(Cover picture courtesy of eBookXP.)
All Egyptian soldiers know that when they pass through the village of Aswat they must avoid the woman who tends the temple of Wepwawet. She rushes at them, begging them to take a manuscript to Pharaoh. She’s obviously crazy, accusing powerful men of nefarious deeds. But one young soldier, Kamen, takes pity on the woman and reads the manuscript. What he reads is so convincing that he believes a terrible injustice has been done. Without telling the woman of Aswat, he takes the manuscript back to Pi-Ramses and shows it to his general, Paiis. A chain of events was thus set in motion, a drama of revenge and punishment, miraculous disclosures and unexpected vindication.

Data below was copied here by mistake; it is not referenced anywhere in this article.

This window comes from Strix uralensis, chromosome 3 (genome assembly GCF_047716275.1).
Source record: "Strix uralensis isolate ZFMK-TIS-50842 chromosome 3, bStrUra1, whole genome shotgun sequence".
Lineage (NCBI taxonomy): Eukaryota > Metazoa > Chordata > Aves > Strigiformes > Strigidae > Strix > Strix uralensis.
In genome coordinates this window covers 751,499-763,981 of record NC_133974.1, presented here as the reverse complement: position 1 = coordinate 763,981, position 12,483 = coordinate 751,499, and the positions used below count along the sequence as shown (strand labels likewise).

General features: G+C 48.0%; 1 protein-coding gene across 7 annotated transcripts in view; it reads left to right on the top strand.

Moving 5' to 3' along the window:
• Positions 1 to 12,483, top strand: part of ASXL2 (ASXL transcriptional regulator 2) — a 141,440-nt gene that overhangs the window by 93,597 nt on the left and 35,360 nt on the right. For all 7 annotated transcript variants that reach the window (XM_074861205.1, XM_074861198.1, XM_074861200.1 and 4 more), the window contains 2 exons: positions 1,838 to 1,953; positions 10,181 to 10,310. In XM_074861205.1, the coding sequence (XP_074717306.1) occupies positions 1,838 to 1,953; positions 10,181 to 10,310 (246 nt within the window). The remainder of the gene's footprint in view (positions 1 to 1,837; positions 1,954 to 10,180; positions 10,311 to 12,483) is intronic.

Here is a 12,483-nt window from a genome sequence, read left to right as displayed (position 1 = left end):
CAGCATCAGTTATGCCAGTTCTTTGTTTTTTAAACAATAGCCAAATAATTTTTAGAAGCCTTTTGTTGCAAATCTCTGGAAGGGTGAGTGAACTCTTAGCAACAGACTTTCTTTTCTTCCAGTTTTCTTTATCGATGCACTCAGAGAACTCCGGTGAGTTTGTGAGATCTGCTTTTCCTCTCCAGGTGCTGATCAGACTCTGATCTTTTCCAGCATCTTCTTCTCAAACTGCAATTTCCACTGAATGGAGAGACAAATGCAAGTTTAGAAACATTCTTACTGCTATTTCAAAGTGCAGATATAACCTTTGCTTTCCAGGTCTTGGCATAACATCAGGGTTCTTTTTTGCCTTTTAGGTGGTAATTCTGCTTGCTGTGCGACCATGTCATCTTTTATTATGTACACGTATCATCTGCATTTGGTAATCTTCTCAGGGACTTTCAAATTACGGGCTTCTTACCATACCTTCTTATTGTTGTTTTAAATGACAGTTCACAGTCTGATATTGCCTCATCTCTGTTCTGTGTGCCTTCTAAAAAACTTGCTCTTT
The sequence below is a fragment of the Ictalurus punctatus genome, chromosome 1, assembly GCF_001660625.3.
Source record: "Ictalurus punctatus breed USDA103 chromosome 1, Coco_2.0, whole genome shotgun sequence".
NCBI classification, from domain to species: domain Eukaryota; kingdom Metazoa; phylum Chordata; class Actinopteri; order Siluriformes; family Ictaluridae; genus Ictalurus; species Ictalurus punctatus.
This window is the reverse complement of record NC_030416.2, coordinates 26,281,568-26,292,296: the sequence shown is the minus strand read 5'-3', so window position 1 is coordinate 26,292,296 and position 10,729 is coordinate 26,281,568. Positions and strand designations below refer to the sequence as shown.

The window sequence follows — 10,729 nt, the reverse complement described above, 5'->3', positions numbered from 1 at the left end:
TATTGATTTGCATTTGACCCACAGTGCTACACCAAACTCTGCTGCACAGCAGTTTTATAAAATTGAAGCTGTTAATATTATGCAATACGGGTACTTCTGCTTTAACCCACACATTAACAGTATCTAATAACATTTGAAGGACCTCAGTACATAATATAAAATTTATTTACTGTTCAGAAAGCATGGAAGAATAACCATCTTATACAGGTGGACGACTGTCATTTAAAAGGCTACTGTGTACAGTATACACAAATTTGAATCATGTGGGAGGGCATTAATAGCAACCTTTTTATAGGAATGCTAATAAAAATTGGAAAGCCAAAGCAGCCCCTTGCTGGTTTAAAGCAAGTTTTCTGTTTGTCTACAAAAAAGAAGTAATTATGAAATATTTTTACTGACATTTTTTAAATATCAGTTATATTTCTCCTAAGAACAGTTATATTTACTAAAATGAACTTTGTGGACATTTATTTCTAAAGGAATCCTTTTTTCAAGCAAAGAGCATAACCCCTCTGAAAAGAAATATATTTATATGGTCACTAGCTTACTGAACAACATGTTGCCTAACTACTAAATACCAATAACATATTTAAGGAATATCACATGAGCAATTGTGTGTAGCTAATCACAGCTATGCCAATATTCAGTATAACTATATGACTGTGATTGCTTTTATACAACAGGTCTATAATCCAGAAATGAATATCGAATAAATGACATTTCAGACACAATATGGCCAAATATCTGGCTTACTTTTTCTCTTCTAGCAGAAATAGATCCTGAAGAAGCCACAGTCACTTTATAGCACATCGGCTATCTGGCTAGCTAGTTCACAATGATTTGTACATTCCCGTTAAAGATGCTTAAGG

In House of Dreams, the beautiful Thu was trained to be the perfect concubine to Pharaoh. But unbeknownst to her, it was all part of a plot to give her the power and proximity to poison her lover. Despite the involvement of many highly placed men and women, only Thu’s part of the conspiracy was uncovered. Unable to sentence his beloved to death, Pharaoh exiled Thu to her home village, Aswat, where for seventeen years she has written down her story and dreamed of retribution.
Unexpectedly, through the actions of Kamen, Thu finds herself in the position to achieve her dream. She watches as the schemers are brought to justice. But what of the mastermind of the plot—Hui, the brilliant seer, her teacher and one-time lover? Thoughts of Hui bring confusion, and as she sees the fulfillment of her dreams of revenge she begins to wonder if the deaths of these conspirators will bring the satisfaction she craves.
Call me cold-hearted, but I actually liked the tragic ending of House of Dreams. It was realistic and stayed true to the less than happy tone of the novel. But I guess Pauline Gedge just couldn’t let it end there and wrote House of Illusions to give Thu her revenge.